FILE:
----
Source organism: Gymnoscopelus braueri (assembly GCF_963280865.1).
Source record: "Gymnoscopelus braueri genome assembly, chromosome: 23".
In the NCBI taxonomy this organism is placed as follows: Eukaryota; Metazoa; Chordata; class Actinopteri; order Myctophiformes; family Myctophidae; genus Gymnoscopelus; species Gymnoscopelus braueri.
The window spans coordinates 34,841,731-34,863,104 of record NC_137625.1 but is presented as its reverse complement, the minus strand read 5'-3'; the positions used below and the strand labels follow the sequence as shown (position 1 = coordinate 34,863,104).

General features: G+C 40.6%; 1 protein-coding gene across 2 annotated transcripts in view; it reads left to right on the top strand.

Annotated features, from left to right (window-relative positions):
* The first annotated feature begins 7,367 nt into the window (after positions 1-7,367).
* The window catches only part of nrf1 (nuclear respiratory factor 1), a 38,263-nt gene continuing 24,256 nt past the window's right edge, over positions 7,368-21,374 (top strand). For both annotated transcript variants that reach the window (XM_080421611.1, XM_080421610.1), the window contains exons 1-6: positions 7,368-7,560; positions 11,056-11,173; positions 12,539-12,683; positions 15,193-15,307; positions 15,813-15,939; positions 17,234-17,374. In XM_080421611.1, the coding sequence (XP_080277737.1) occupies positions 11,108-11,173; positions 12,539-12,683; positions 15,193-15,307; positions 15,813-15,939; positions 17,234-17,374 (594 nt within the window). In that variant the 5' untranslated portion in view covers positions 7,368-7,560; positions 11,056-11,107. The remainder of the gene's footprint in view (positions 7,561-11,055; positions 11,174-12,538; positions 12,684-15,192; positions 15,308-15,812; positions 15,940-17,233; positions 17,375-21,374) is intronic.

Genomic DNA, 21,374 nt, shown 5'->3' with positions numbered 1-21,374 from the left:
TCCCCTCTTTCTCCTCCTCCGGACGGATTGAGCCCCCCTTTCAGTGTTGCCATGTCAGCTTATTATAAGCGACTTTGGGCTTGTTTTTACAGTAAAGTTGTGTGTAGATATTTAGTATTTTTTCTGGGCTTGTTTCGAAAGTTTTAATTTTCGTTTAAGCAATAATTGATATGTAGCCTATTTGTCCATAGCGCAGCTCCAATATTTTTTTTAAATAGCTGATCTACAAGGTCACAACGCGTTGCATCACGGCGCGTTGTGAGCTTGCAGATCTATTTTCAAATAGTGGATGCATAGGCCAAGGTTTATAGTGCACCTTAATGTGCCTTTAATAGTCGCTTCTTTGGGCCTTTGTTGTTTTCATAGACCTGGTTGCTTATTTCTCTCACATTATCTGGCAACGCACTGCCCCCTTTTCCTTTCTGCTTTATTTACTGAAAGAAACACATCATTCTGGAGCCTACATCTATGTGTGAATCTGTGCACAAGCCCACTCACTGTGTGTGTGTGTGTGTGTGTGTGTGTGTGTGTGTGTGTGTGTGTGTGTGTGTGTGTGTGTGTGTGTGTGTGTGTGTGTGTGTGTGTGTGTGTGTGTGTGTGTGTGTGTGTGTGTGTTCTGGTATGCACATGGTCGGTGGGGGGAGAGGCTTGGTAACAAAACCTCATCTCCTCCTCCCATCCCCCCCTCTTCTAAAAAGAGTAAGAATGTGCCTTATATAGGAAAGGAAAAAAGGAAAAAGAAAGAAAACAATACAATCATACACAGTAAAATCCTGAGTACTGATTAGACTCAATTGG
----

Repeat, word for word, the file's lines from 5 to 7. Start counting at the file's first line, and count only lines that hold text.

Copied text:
General features: G+C 40.6%; 1 protein-coding gene across 2 annotated transcripts in view; it reads left to right on the top strand.

Annotated features, from left to right (window-relative positions):
* The first annotated feature begins 7,367 nt into the window (after positions 1-7,367).